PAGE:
PRACTICUM IN SOCIOLOGY
SOCY 493. Practicum in Sociology.
Field or laboratory course: variable hours per week (1-6).
Prerequisites: SOCY 110, or SOCY 121, or permission of instructor.
This course provides experience in all aspects of a field or laboratory research project in sociology. It is taught when field sites or laboratory work are available. It may be repeated when topics vary, for a maximum of twelve hours credit.
Detailed Description of Content of the Course
This course will allow students to work collaboratively on particular research projects supervised by the sociology faculty. The maximum number of credit hours will require a commitment to a project, and will include students in the process of developing a research design, fieldwork, analysis, and writing of a particular project. Fewer hours of credit will be allotted for more focused work on a subset of these stages of a particular project. The course will be taught when field sites or laboratory work are available and appropriate for sociological research.
Detailed Description of Conduct of Course
Faculty and students will work as colleagues in developing the parameters of the research project, and their roles as researchers in it. For example, in a community-based research project, students might participate in literature review, sampling, developing questions for the field experience, role-playing interviewing techniques, debriefing field experiences, computer-based (and non computer-based) pattern-seeking analysis techniques, drafting writing, and final product writing. (For fewer credits, a subset of these activities might be assigned to students.)
Goals and Objectives of Course
The course provides experience in all aspects of a field or laboratory research project in sociology. Students participate in research design, fieldwork or laboratory work, analysis, and writing, or a subset of these stages, for a particular project. Students will learn to carry out the field/laboratory techniques integral to their particular research project. For all projects, students will learn how to read sophisticated literature as background for primary data collection research. They will learn the practical, as well as the theoretical aspects of sampling. They will learn analysis techniques that aid in discovering patterns and themes. When writing drafts and final products, students will learn how to state themes and marshal evidence to support those themes. They will have a good deal of practice with use of the computer, both as a word-processing and as an analysis tool.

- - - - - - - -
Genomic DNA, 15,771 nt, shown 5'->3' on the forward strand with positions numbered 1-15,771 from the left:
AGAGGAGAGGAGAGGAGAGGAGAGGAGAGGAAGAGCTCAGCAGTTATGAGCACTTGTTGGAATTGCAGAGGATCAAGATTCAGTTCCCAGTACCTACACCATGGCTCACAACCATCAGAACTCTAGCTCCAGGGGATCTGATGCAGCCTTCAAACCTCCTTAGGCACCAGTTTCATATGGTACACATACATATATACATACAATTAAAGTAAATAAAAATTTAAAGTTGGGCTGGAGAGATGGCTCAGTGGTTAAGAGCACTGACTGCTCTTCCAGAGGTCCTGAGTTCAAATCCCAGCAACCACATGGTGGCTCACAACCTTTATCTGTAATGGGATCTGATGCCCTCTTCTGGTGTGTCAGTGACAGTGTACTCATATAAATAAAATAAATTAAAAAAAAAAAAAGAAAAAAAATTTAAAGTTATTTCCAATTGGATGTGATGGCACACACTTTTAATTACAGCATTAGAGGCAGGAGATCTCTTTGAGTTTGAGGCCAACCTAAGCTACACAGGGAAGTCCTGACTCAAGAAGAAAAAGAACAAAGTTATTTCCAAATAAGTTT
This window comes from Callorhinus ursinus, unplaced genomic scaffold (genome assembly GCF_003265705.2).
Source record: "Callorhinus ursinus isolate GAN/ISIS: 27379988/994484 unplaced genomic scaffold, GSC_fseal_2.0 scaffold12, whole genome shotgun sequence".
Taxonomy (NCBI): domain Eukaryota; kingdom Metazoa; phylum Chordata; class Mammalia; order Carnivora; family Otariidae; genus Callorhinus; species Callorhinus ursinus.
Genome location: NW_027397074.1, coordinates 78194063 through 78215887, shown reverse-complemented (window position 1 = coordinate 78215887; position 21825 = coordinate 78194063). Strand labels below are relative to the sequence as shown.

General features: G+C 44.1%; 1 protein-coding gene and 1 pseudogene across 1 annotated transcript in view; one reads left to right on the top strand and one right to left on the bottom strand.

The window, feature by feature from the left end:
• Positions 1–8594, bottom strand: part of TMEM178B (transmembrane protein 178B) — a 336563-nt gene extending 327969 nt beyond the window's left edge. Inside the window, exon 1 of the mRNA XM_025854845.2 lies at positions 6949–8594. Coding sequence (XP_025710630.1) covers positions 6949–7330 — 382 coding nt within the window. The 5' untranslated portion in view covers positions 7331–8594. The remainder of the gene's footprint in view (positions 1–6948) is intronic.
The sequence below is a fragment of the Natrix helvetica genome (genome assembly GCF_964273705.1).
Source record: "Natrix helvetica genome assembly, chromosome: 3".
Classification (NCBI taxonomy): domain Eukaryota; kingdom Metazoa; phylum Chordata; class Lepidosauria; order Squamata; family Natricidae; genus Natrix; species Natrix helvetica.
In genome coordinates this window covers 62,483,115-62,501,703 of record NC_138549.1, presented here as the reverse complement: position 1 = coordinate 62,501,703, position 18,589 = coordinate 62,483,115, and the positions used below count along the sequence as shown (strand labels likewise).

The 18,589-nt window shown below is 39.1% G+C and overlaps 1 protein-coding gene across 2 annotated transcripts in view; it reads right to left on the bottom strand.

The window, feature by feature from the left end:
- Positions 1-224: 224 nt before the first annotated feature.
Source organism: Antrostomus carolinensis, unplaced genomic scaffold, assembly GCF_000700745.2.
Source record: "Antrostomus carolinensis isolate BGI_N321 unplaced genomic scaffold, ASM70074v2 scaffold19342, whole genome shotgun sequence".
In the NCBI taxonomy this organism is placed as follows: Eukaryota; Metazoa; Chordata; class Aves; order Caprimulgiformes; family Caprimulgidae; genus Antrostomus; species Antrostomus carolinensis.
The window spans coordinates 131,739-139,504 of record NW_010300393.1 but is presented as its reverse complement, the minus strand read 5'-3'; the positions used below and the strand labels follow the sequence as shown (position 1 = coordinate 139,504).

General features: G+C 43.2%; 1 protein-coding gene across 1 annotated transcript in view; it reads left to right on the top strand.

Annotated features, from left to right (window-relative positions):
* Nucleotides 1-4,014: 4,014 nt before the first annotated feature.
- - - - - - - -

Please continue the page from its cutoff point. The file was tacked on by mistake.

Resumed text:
Student work will be evaluated on its quantity, quality, and timeliness with regard to how well it serves to meet the project goals. Students will be informed when they have strayed from basic principles of good sociological practice by the directing faculty member. Final assessment will judge whether these lessons have culminated in changes that produce a better final product. It is anticipated that final products will be of grant report or professional paper quality, and will be graded with this outcome as the goal.
Other Course Information
The examples given above are derived from student-faculty collaborative projects in ethnographic research. When other types of sociological projects are undertaken, the skills learned will be somewhat different and appropriate to the specific type of research. The overall principle of collaborative research with student involvement in as many phases as possible will be the same in all projects, however.
Review and Approval
DATE ACTION REVIEWED
February 2009, Dr. Paula Brush, Chair, Department of Sociology